Rufus chose his owner by showing up on her doorstep and refusing to leave. Rufus’ surgical history, as assessed by the vet, was that he was neutered and later developed a chronic urinary infection and feline urologic syndrome; because of this, the vet surgically removed his penis. Other surgical procedures included a thyroidectomy.
Rufus became an inside cat after his owner moved to Arizona. (In Arizona, coyotes consider cats to be appetizers.) He is now 14 years old, living inside, and has had no major traumas until a few weeks ago when he had a tooth removed by the vet. Afterward, he lost his appetite, became listless, and could not flex his neck to eat out of his bowl on the floor. He then began to projectile vomit. After numerous visits to the vet, who was comprehensive from a traditional point of view, Rufus’ problem was diagnosed a probable pancreatitis. The solution was intravenous steroids.
This is a true story. The experience illustrates the sad and typical medical, veterinary and therapeutic traditional symptomatic viewpoint versus the “structural-functional” myofascial perspective.
When Rufus’ owner explained his plight to me, I suggested she bring Rufus in for treatment. The surgical removal of a tooth as part of his recent history gave me clues as to what could have been the probable cause of the onset of his symptoms. Visualize this experience. The cat was anesthetized, strapped down, and his head and neck were probably held in extension to facilitate the removal of the tooth. This must have jammed the occipital condyles. Doing so creates a fascial strain around the jugular foramina and restriction of the occipital condyles, which can then entrap the vagus nerve, producing Rufus’ symptoms: nausea, listlessness, projectile vomiting and limited cervical range of motion.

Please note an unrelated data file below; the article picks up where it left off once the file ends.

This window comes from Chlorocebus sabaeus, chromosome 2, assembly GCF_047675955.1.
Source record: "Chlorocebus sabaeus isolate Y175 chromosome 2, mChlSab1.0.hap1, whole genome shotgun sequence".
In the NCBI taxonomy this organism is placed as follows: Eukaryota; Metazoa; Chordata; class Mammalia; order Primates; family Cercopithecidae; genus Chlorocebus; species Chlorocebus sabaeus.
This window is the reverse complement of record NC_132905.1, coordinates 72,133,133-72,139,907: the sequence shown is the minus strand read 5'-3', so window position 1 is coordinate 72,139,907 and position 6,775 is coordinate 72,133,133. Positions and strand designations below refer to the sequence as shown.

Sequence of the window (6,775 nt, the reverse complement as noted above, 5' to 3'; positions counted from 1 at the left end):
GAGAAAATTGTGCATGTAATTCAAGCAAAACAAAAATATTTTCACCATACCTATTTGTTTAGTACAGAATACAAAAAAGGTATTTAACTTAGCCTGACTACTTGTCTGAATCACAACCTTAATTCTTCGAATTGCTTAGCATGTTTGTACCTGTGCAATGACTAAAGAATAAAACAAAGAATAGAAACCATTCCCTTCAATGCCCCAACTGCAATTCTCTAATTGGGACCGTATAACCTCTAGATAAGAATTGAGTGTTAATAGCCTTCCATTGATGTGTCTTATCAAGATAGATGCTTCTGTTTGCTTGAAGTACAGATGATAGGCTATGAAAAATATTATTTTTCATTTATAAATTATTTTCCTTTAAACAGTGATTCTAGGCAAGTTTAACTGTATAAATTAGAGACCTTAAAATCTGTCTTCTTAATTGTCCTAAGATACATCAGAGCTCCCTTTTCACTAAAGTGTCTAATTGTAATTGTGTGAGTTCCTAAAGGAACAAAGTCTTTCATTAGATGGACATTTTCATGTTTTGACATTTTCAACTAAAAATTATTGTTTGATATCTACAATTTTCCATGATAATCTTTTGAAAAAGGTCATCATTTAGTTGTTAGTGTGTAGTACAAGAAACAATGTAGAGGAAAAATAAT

So the typical symptomatic approach that so many of us, our clients and animal friends become bogged down with, created unnecessary, prolonged suffering for Rufus. For his owner, it meant unnecessary expenses and time spent cleaning the house and taking Rufus back and forth to the vet.
In contrast with the myofascial release approach, in less than 10 minutes I had scanned Rufus’ body, and found and released his restrictions. His owner held Rufus while I used a gentle myofascial/osseous release to the occipital condyles and upper cervical and thyroid areas, and finished with a gentle unwinding with Rufus’ head and cervical spine. Rufus, by the way, thoroughly enjoyed his treatment!
The day following his treatment, Rufus was able to reach down to the floor to eat for the first time since his surgery, no further vomiting occurred, and he experienced a return of energy. He’s playful and happy and really glad he’s not going back to the vet.
John F. Barnes, P.T., L.M.T., N.C.T.M.B., is an international lecturer, author and acknowledged expert in the area of myofascial release. He has instructed more than 75,000 therapists worldwide in his Myofascial Release approach, and he is the author ofMyofascial Release: the Search for Excellence (Rehabilitation Services Inc., 1990) andHealing Ancient Wounds: the Renegade’s Wisdom (Myofascial Release Treatment Centers & Seminars, 2000). He is on the counsel of advisors of the American Back Society; he is also on MASSAGE Magazine’s Editorial Advisory Board; and is a member of the American Physical Therapy Association. For more information, visit www.myofascialrelease.com.
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